William A Cole to 1909, Frank E Cole 1855 to 1922
The first Cole banjos were made by William A Cole of 179 Trement Street, Boston, Mass. after he had dissolved the partnership with A C Fairbanks in 1892 – after 12 years of supervising the production of Fairbanks banjos. The foreman of the Fairbanks factory had been Frank E Cole (Williams younger brother) and the two brothers started making banjos under the name of William A Cole.
On the 30th January 1894 the factory had become established at 786 Washington Street, Boston, Mass. for on that date they patented their “Eclipse” banjo which incorporated improvements deigned by Frank Cole.
In 1895 the London firm of Essex and Cammeyer was appointed British agents for the Cole Banjos and Mr (later Sir) Home Gordon played the first of these to be imported, at a concert held in North Cray in December of that year.
William Cole died 2nd January 1909 and Frank Cole took over the business and from then on the banjos he made at 3 Appleton Street Boston carried his name. “Eclipse” banjos were sold up until 1922 when ill health forced Frank Cole to retire. He sold his plant to E J Nokes and Edward F Nicolai.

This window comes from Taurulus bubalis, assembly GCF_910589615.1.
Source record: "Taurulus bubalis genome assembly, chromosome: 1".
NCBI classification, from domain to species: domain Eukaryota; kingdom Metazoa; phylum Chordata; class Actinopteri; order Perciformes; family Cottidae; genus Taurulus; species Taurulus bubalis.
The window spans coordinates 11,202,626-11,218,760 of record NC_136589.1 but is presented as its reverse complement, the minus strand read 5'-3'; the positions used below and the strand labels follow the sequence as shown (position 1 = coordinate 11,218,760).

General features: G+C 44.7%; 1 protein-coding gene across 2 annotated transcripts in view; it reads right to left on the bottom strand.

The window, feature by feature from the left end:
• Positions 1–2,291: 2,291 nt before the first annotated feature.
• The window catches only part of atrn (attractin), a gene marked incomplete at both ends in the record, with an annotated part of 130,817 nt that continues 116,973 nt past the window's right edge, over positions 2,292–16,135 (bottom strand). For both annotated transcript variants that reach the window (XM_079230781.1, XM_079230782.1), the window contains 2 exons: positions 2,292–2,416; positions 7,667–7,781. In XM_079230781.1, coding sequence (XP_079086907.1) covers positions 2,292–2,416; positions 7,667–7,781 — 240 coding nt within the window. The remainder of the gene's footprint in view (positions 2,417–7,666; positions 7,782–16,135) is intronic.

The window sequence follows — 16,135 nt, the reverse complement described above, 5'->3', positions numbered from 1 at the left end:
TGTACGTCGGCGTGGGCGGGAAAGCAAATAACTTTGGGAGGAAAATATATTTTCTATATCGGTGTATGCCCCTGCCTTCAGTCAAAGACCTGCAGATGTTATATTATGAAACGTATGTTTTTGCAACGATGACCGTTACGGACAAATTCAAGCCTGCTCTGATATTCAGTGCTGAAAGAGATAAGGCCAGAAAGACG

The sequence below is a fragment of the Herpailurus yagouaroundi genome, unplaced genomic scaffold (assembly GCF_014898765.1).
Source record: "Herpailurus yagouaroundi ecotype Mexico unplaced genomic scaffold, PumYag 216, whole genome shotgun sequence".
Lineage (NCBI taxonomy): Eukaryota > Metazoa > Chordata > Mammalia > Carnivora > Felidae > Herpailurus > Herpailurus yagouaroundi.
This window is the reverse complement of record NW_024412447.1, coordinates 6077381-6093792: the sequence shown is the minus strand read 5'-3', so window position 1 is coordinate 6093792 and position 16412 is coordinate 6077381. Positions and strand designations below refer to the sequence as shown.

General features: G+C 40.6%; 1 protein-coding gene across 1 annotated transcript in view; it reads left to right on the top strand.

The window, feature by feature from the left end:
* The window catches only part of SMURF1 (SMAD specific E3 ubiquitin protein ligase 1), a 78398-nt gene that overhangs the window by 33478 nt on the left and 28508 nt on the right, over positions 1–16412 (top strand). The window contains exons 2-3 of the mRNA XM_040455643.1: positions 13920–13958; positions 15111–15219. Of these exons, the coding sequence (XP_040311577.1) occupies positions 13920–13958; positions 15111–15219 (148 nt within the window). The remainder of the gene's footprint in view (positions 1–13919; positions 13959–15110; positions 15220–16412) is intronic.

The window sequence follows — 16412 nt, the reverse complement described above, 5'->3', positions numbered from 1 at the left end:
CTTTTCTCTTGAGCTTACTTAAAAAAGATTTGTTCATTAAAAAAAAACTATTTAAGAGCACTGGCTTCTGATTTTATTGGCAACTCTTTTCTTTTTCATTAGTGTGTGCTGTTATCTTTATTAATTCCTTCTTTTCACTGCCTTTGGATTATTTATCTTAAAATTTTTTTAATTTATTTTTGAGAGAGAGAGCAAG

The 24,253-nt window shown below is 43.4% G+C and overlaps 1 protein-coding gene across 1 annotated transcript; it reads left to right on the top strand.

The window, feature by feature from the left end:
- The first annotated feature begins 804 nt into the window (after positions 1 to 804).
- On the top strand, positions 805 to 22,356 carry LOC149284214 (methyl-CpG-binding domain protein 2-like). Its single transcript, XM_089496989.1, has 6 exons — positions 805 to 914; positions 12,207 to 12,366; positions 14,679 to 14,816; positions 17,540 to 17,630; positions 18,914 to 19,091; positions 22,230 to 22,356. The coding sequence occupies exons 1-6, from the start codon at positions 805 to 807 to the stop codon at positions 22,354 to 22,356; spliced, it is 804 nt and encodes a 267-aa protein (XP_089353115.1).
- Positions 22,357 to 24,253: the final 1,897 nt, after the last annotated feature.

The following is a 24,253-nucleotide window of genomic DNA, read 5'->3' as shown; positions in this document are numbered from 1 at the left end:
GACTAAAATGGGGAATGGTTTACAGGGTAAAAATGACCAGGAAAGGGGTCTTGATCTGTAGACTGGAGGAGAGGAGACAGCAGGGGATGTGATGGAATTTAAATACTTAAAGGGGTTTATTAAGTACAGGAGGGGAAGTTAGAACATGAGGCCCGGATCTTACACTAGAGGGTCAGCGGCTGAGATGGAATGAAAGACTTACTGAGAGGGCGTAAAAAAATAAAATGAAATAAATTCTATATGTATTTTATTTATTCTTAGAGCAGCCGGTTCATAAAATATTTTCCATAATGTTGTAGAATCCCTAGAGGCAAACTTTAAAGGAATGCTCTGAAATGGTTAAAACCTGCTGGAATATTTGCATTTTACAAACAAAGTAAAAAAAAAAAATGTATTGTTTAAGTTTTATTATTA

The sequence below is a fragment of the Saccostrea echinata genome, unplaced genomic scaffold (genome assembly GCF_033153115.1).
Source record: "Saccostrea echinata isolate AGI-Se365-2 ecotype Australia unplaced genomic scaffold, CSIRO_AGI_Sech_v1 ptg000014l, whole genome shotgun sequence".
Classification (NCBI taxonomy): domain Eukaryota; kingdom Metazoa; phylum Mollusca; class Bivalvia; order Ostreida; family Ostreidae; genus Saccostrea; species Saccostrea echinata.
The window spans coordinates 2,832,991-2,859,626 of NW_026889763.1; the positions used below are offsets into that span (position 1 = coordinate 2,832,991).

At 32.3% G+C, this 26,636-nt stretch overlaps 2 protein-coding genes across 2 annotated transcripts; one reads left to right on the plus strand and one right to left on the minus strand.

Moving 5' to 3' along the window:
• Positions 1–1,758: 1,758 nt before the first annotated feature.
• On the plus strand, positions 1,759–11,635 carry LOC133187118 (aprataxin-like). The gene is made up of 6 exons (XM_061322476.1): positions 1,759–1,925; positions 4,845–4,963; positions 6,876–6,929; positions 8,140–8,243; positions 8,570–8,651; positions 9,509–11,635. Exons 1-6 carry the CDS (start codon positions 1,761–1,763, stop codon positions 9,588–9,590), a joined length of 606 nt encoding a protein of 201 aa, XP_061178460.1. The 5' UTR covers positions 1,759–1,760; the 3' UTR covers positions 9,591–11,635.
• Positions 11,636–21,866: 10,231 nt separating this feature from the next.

Frank Coles was an exceptionally fine banjoist and was responsible for major improvements to banjos that were incorporated in the instruments he produced. At one time about 1890 he organised a banjo quintet that frequently appeared in public and did much to publicise the Cole banjos. About 1895 he trained his three sons (Percival, 12, Harry,9 and Raymond, 7) as banjoists.
Frank E Cole died at the age of 67 in Avondale, Nova Scotia on 19th July 1922 from cerebral haemorrhage.
Pictures courtesy of D Freshwater
Note: the Cole banjo as imported by Essex and Cammeyer
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